‘That’s when I knew I was screwed.’ Realizing he had been sucked into a trap, Sgt. Burghardt, 35, yelled at everyone to stay back. At that moment, an insurgent, probably watching through binoculars, pressed a button on his mobile phone to detonate the secondary device below the sergeant’s feet.

‘A chill went up the back of my neck and then the bomb exploded,’ he recalls. ‘As I was in the air I remember thinking, ‘I don’t believe they got me….’ I was just ticked off they were able to do it. Then I was lying on the road, not able to feel anything from the waist down.’

His fellow Marines cut off his trousers to see how badly he was hurt. None could believe his legs were still there ‘My dad’s a Vietnam vet who’s paralyzed from the waist down,’ says Sgt Burghardt. ‘I was lying there thinking I didn’t want to be in a wheelchair next to my dad and for him to see me like that… They started to cut away my pants and I felt a real sharp pain and blood trickling down. Then I wiggled my toes and I thought, ‘Good, I’m in business.’  As a stretcher was brought over, adrenaline and anger kicked in. ‘I decided to walk to the helicopter. I wasn’t going to let my team-mates see me being carried away on a stretcher.’ He stood and gave the insurgents who had blown him up a one-fingered salute. ‘I flipped them one… It was like, OK, I lost that round but I’ll be back next week.’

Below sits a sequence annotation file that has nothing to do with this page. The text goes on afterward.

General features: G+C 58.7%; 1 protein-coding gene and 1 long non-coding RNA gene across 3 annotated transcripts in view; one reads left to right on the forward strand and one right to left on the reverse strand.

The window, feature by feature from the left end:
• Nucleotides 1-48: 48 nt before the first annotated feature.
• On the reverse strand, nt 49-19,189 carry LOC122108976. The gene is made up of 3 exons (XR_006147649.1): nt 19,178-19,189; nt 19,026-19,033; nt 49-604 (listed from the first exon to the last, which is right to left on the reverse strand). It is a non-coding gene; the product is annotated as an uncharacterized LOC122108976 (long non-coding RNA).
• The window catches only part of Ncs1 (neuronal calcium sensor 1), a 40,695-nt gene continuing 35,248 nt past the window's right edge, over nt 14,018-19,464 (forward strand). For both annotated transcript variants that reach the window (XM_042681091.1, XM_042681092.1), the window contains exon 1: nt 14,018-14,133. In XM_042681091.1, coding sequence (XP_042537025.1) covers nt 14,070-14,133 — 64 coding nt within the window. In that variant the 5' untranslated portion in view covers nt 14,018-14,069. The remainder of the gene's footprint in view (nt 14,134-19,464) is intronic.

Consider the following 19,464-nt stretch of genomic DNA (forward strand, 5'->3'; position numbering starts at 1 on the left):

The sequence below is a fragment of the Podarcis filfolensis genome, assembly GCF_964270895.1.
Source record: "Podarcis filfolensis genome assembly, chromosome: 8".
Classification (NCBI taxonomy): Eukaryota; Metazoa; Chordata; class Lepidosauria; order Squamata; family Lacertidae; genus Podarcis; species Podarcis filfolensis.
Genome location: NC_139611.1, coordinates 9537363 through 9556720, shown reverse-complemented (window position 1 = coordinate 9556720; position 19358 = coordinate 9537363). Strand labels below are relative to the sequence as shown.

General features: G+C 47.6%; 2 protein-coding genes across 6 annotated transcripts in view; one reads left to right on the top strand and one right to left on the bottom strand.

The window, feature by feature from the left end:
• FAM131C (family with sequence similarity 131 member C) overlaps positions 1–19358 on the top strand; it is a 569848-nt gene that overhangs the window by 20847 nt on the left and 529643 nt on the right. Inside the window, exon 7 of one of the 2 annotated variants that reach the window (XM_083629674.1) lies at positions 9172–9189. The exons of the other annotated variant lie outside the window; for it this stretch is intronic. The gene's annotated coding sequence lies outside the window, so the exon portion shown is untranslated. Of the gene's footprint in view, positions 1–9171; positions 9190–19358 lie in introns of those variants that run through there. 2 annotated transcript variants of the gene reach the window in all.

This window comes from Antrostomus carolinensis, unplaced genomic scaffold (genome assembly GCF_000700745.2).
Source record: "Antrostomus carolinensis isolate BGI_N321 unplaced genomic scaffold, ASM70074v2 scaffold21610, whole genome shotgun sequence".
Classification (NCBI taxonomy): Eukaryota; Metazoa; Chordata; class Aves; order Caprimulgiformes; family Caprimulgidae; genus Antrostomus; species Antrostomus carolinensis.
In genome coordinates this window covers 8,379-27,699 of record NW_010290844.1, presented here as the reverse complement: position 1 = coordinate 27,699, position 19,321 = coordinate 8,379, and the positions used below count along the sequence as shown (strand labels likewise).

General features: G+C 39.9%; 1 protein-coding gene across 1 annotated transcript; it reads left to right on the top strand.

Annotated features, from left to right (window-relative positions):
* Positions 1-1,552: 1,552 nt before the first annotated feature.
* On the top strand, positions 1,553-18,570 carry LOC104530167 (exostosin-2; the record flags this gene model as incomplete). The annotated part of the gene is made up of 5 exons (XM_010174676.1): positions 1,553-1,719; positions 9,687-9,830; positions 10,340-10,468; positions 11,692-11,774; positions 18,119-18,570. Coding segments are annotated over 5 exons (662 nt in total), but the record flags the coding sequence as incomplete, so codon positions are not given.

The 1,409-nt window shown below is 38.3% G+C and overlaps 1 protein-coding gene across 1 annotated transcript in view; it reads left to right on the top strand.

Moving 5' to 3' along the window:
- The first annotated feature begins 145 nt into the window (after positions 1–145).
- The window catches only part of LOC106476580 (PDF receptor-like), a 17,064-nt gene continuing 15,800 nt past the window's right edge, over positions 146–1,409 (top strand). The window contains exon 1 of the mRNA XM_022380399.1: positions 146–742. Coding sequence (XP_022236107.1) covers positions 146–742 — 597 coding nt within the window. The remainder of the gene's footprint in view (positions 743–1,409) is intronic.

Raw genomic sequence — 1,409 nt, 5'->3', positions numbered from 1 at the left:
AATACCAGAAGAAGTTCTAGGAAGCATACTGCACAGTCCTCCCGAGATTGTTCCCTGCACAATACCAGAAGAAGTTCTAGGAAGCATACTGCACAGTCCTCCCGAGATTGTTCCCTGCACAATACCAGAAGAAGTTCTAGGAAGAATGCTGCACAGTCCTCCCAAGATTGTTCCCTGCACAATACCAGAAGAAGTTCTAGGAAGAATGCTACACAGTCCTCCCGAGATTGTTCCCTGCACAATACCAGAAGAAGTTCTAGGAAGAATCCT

Copies of a photograph depicting his defiance, taken by Jeff Bundy for the Omaha World-Herald, adorn the walls of homes across America and that of Col. John Gronski, the brigade commander in Ramadi, who has hailed the image as an exemplar of the warrior spirit.

Sgt. Burghardt’s injuries – burns and wounds to his legs and buttocks – kept him off duty for nearly a month and could have earned him a ticket home.  But, like his father – who was awarded a Bronze Star and three Purple Hearts for being wounded in action in Vietnam – he stayed in Ramadi to engage in the battle against insurgents who are forever coming up with more ingenious ways of killing Americans.

Are you proud enough to send this on?

YOU BET I AM!!!

GOD BLESS AMERICA AND OUR TROOPS

IN GOD WE TRUST!

Law of the Garbage Truck – a life lesson

February 21, 2010

One day I hopped in a taxi and we took off for the airport.

We were driving in the right lane when suddenly a black car jumped out of a parking space right in front of us.

My taxi driver slammed on his brakes, skidded, and missed the other car by just inches! The driver of the other car whipped his head around and started yelling at us.